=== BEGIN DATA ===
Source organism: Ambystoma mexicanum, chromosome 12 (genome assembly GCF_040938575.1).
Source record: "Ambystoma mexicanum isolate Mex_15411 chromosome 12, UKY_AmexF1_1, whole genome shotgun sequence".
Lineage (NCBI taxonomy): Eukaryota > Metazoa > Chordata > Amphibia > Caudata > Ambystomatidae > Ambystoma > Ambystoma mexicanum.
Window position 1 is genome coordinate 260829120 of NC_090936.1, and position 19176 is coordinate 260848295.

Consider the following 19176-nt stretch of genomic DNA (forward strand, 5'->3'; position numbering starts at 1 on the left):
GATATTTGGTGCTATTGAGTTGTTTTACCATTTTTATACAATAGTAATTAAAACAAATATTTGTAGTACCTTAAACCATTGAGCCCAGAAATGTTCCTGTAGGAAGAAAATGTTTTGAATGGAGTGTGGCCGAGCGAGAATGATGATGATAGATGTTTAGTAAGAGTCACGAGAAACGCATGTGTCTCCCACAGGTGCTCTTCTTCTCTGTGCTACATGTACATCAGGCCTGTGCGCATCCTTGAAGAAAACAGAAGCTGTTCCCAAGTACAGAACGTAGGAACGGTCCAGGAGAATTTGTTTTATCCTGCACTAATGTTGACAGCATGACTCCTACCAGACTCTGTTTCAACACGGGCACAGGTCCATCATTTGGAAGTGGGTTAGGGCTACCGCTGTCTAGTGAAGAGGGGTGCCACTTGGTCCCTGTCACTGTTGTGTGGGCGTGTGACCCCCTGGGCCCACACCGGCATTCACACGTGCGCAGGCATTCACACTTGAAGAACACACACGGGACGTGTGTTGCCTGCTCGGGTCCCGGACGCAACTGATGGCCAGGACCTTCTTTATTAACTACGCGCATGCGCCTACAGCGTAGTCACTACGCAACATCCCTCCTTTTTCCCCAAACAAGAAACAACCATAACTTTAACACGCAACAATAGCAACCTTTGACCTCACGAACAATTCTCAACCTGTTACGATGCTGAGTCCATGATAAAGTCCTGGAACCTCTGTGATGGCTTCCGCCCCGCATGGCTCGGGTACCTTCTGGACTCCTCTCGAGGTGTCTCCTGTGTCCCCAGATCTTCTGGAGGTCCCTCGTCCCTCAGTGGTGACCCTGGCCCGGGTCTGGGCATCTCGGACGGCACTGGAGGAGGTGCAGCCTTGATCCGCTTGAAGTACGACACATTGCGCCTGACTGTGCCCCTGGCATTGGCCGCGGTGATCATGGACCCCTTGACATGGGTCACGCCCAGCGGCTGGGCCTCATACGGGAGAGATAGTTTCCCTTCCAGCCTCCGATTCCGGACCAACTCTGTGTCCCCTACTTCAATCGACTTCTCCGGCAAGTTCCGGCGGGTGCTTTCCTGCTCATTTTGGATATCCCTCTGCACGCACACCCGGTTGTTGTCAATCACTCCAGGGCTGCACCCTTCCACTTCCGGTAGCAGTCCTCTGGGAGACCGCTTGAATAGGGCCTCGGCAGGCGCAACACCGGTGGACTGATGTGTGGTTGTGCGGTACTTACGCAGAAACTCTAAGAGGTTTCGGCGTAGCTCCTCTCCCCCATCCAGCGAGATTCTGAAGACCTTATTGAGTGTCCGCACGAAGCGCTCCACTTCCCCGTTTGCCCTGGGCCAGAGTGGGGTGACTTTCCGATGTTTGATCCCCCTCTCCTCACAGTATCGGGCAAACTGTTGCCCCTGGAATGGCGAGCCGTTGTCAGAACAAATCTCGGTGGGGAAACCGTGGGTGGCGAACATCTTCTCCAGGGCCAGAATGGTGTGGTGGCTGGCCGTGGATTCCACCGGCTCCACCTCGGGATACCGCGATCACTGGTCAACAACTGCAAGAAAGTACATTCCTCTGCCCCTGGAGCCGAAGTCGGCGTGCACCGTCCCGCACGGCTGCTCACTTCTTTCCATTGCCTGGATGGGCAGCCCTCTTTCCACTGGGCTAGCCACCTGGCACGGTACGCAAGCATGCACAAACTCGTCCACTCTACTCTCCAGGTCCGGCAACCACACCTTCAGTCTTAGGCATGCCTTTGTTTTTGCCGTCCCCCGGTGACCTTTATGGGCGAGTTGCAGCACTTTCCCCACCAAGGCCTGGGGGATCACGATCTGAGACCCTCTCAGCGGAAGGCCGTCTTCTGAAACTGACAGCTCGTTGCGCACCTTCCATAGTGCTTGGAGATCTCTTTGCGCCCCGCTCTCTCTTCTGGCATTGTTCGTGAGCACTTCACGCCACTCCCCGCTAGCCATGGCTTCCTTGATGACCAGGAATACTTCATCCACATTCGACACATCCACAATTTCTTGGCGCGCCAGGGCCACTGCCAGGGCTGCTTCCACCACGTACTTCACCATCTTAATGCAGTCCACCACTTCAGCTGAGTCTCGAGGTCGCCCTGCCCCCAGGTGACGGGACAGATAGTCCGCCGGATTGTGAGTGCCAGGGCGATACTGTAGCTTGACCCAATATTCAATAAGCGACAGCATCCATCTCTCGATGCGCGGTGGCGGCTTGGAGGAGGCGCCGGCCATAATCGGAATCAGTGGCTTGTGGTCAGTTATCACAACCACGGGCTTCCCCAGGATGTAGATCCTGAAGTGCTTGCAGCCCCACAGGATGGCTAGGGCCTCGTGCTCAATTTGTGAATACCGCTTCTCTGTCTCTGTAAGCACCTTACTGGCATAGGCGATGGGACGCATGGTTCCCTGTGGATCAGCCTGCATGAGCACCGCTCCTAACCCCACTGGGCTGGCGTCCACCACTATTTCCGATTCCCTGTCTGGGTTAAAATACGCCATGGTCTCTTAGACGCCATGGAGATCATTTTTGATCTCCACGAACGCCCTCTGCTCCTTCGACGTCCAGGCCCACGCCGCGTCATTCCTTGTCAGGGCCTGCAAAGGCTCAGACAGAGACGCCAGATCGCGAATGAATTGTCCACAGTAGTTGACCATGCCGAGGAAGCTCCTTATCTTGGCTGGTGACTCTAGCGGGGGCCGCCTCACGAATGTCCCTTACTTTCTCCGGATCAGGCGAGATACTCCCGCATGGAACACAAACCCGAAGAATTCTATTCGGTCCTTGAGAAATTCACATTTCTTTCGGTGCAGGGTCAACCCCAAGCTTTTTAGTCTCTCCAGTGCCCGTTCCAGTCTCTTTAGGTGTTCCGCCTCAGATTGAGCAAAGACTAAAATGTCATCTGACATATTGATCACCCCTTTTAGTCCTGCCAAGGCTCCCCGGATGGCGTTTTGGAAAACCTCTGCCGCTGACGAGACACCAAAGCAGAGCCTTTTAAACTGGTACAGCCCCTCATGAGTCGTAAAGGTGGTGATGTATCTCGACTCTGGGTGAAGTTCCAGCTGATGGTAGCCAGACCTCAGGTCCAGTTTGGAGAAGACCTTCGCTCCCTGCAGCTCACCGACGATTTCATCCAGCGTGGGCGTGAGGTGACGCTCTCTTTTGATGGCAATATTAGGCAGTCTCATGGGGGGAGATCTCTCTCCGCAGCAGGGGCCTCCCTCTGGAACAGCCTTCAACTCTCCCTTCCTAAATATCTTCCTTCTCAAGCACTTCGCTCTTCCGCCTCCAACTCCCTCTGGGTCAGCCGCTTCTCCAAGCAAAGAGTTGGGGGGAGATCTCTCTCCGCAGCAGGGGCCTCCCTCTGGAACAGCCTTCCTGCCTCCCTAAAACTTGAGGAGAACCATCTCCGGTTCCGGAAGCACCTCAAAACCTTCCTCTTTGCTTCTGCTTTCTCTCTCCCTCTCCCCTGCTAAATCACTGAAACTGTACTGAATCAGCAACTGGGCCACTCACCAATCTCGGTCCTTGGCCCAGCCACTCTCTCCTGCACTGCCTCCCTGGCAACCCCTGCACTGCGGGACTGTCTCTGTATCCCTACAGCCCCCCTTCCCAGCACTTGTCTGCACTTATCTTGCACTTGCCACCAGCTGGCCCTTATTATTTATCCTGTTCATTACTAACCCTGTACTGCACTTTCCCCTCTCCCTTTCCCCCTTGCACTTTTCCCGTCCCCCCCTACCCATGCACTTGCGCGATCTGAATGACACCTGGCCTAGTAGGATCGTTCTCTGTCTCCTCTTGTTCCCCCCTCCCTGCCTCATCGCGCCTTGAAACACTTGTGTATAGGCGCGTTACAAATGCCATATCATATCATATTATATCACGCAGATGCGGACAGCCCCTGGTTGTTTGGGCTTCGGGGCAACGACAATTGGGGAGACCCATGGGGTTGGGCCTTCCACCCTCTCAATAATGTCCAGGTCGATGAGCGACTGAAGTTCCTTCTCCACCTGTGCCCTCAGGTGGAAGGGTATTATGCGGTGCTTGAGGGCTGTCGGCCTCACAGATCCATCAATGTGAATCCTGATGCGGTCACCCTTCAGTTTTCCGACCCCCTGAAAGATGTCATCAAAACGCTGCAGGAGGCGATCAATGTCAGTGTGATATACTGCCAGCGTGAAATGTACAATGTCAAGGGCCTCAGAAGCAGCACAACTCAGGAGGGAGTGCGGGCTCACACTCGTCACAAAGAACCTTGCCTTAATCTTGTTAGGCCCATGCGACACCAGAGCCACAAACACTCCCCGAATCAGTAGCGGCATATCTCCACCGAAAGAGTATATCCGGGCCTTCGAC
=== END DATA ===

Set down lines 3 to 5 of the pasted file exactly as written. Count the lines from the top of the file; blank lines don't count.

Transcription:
Lineage (NCBI taxonomy): Eukaryota > Metazoa > Chordata > Amphibia > Caudata > Ambystomatidae > Ambystoma > Ambystoma mexicanum.
Window position 1 is genome coordinate 260829120 of NC_090936.1, and position 19176 is coordinate 260848295.

Consider the following 19176-nt stretch of genomic DNA (forward strand, 5'->3'; position numbering starts at 1 on the left):